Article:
May 1, 2005, Geschmozzel! at Camp Muir Â
WA Cascades West Slopes South (Mt Rainier)
"All skiers on the Silver Skis program will use the simultaneous start. Skier Number-One will line up at the extreme left of the line looking down the slope. Number-Two shall be immediately on his right and so on. On the starting line competitors shall line up at least one yard apart."
So stated the instructions for the 1934 Silver Skis, the wildest ski race ever held in North America. Having read about the aftermath of this one-of-a-kind race, we eighteen skiers lined up at Camp Muir this afternoon and gave each other a bit more than a yard of elbow room. We were gathered at 10,000 feet on Mt Rainier on a finer day than any of us had dared to hope for.
Tightening our boots at the Camp Muir shelter, we traded excuses. "I've hardly been downhill skiing at all this season," said one. "I don't know if I can even ski this without stopping, let alone race it," said another. With butterflies swirling, we toed an imaginary line in the snow below the shelter and gave a final wave to the camera. "Geschmozzel!" we cheered as one.
Countdown. "Ten, nine, eight, seven, six, five, four, three, two, one, BANG!" Without a real pistol, a hearty shout was the best signal the starter could make. Skis hit the fall line. Earth jerked into motion. With the world rushing up and a flurry of arms and legs accelerating beside me, I felt like a snowball swept up in an avalanche. I tried to imagine what it must have been like in 1934, with over sixty skiers riding a wave of leather and hickory. Out of the corner of my eye, I could see climbers on the hiking trail suddenly look up, as if to mouth, "What on earth ..."
With narrow, skittish touring skis, I took it easy. Ahead the gung-ho guys were pulling away in a tuck. Some made not a single turn between Camp Muir and Pebble Creek. The snow could hardly have been better--soft and cushiony but not grabby. After our meager snow year, my ski legs were in the rubbery condition of November, but the snow was my savior. I weaved gently back and forth, watching out for skiers doing the same thing on either side. Anvil Rock swept by and soon McClure Rock was gone. Near Pebble Creek I passed some wreckage in a blur without recognizing it. I later learned that my brother Carl had flown off a wind ridge, nearly landing on Jason, and they both had crashed. Carl got the worst of it, but Jason was soon underway again.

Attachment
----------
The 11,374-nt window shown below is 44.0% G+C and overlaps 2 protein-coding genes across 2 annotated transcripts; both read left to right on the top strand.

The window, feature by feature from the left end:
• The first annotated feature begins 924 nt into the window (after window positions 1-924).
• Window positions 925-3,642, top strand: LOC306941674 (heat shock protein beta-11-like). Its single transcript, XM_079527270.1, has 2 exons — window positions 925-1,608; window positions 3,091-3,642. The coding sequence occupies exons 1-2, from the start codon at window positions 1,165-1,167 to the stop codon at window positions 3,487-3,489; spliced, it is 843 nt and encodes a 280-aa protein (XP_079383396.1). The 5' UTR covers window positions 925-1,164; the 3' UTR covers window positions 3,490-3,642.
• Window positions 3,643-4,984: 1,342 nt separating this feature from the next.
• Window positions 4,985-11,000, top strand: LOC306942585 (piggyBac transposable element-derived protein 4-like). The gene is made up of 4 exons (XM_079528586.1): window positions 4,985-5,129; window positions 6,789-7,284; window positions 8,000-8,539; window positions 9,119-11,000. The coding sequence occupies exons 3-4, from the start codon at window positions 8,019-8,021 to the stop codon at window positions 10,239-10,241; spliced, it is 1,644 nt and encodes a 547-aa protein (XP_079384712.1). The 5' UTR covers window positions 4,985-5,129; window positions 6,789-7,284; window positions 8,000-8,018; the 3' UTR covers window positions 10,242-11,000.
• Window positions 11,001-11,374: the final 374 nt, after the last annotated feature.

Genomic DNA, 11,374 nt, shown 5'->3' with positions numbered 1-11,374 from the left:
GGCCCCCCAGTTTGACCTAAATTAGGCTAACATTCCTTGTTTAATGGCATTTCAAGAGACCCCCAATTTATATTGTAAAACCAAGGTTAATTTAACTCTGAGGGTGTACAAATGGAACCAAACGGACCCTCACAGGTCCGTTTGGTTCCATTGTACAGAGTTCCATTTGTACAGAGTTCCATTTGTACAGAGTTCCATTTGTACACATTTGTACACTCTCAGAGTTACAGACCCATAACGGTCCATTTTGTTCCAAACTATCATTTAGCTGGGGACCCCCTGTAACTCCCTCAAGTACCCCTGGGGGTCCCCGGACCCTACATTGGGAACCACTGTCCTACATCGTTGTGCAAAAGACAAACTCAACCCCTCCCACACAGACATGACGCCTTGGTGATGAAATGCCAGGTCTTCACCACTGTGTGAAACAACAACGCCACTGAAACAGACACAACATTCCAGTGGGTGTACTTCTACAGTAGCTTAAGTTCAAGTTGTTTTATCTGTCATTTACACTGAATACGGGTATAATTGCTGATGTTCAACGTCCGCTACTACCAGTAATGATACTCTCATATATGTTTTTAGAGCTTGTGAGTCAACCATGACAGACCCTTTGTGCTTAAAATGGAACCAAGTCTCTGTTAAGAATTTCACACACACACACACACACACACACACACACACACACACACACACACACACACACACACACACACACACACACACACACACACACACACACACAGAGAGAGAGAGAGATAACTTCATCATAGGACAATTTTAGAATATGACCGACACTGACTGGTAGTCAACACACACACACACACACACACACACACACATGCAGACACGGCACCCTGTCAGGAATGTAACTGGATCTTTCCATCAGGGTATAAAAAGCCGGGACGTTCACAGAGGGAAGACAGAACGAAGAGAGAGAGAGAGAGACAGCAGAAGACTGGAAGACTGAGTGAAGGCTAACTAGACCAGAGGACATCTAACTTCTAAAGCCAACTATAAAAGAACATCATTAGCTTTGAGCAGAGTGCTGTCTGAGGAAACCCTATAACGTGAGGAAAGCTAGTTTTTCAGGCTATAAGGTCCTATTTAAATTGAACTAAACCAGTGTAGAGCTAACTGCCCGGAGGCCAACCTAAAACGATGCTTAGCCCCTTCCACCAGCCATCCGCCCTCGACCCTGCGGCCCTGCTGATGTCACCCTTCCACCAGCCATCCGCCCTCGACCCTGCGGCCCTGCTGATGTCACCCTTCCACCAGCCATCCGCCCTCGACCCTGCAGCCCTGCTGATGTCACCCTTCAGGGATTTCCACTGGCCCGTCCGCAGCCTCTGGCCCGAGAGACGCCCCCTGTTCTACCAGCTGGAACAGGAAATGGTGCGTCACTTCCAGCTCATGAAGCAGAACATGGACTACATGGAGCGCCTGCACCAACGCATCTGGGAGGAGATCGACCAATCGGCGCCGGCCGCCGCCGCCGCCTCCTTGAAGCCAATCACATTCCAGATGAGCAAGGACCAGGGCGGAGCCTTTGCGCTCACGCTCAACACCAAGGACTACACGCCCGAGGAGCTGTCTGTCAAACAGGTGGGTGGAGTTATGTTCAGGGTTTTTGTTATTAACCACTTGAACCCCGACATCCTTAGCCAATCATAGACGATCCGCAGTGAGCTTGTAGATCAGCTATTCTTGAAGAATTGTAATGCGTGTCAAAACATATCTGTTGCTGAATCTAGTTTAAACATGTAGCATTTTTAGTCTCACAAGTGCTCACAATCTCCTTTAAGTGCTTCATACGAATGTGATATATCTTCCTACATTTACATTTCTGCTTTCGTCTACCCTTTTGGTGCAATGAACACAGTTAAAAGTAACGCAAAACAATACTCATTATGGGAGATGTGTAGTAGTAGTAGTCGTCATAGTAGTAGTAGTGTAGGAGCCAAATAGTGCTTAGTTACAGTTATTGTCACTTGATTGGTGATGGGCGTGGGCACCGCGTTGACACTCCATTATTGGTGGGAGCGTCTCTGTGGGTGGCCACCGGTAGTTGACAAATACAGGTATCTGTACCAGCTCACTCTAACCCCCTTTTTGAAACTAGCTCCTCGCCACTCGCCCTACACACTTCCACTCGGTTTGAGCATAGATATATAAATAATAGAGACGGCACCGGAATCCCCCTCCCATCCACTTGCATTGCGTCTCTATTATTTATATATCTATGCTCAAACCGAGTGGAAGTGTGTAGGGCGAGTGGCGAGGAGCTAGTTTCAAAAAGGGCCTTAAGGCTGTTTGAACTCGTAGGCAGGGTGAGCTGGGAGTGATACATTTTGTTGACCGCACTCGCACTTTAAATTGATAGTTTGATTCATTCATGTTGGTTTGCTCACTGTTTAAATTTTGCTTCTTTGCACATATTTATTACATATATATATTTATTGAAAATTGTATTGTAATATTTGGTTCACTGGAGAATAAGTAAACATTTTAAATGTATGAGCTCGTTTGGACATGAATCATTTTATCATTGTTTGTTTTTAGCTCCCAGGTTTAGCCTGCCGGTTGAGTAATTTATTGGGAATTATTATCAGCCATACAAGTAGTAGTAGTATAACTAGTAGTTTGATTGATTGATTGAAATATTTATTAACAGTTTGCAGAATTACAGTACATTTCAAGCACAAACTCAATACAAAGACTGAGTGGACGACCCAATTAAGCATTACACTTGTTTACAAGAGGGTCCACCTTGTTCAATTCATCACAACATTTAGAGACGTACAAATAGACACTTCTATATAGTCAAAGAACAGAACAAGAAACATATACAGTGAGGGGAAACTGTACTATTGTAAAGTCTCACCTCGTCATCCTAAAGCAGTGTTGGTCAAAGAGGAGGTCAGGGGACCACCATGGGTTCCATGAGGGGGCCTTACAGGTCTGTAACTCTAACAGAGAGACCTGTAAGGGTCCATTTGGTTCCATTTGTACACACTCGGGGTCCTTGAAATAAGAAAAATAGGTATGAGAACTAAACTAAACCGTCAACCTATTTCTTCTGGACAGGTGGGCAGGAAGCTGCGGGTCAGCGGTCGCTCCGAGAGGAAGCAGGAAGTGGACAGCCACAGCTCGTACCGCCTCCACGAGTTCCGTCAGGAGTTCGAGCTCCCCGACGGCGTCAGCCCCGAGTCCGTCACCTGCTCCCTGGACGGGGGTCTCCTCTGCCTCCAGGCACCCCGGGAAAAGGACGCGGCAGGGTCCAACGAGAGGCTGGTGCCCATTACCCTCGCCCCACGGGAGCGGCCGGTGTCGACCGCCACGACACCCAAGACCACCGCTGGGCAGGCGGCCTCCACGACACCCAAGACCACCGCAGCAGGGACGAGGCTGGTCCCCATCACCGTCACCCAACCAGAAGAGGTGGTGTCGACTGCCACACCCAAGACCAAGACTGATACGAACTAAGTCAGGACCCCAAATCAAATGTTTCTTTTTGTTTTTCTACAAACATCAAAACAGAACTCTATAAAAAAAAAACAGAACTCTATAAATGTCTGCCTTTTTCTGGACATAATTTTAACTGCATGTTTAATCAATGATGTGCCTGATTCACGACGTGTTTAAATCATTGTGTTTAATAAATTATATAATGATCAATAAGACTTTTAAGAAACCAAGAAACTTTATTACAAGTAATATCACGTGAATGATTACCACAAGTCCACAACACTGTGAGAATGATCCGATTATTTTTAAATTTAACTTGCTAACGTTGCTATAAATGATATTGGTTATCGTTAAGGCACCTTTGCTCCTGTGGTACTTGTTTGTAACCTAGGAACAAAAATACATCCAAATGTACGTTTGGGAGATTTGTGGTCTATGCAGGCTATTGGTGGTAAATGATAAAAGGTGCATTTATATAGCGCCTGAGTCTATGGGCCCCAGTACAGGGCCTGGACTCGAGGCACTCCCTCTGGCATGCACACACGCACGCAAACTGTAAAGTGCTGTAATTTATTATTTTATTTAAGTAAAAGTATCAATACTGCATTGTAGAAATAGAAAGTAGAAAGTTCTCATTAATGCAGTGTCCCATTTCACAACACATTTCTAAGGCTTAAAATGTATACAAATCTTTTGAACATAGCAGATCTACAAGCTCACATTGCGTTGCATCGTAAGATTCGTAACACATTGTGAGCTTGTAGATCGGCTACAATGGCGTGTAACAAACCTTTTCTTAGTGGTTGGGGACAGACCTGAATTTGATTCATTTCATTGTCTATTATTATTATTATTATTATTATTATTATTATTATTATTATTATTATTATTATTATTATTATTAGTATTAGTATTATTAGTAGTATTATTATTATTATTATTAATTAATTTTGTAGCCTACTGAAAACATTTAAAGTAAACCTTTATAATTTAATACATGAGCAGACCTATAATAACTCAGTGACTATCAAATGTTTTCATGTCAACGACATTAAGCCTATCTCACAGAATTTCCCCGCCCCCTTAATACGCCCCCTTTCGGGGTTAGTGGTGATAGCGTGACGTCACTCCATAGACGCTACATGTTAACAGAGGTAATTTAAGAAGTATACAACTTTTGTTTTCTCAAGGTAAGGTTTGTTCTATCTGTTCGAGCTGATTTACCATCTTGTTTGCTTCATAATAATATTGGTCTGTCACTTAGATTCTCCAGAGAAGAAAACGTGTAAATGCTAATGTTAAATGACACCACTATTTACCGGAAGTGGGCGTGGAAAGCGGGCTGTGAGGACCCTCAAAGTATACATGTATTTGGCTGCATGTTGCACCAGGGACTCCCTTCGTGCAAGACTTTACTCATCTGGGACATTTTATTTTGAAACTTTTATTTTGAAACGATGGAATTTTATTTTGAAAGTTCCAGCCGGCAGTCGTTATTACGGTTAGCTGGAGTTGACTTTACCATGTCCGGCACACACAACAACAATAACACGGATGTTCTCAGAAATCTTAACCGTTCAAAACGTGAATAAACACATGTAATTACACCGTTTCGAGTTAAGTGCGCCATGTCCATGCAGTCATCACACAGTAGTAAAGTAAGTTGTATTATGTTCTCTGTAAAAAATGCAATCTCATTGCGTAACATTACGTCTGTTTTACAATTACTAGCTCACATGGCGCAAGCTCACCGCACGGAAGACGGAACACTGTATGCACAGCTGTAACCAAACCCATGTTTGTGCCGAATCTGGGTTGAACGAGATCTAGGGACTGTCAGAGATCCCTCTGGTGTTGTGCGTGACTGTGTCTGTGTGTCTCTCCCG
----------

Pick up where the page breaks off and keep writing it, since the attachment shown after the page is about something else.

At Panorama Point we each took different routes through the thin, rock studded snow. A few of the leaders made wrong turns here, enabling those of us who actually turned on the upper snowfield to catch up. Near Alta Vista, I snuck up on Jason and Josh on the boot packed trail--old age and treachery nearly (but not quite) overcoming youth and strength. We poled furiously, see-sawing our positions as we alternately hit slippery and sticky spots. We reached the parking lot within feet of each other, with Jason and Josh just ahead of me and Bill just behind. Matt and Jan were already there, and over the next twenty to thirty minutes the rest of our crew trickled in. Everyone was safe and sound and everyone finished with a smile.
With all the excitement, I completely forgot to run my stopwatch. Jan timed himself at nine and a quarter minutes and estimated that Matt, who arrived first, made the run in about eight and a half. Bill said that he, I and the twins finished around ten minutes, forty seconds. I was thrilled to have skied as fast as the 1934 Silver Skis winner, Don Fraser (10:49), yet humbled to think of his feat in much tougher conditions, with much more primitive gear.
We swapped stories and laughed, sitting on the pavement at the edge of the parking log. A visitor from Chicago took a group picture, and like a saint he patiently repeated the process with the dozen cameras we pushed in front of him. Finally we drove to the park entrance and stopped for burgers at the Copper Creek Inn. Before we finished eating it started to rain--buckets! A perfect ending to a perfect day.
For previous discussion of this trip see the following threads: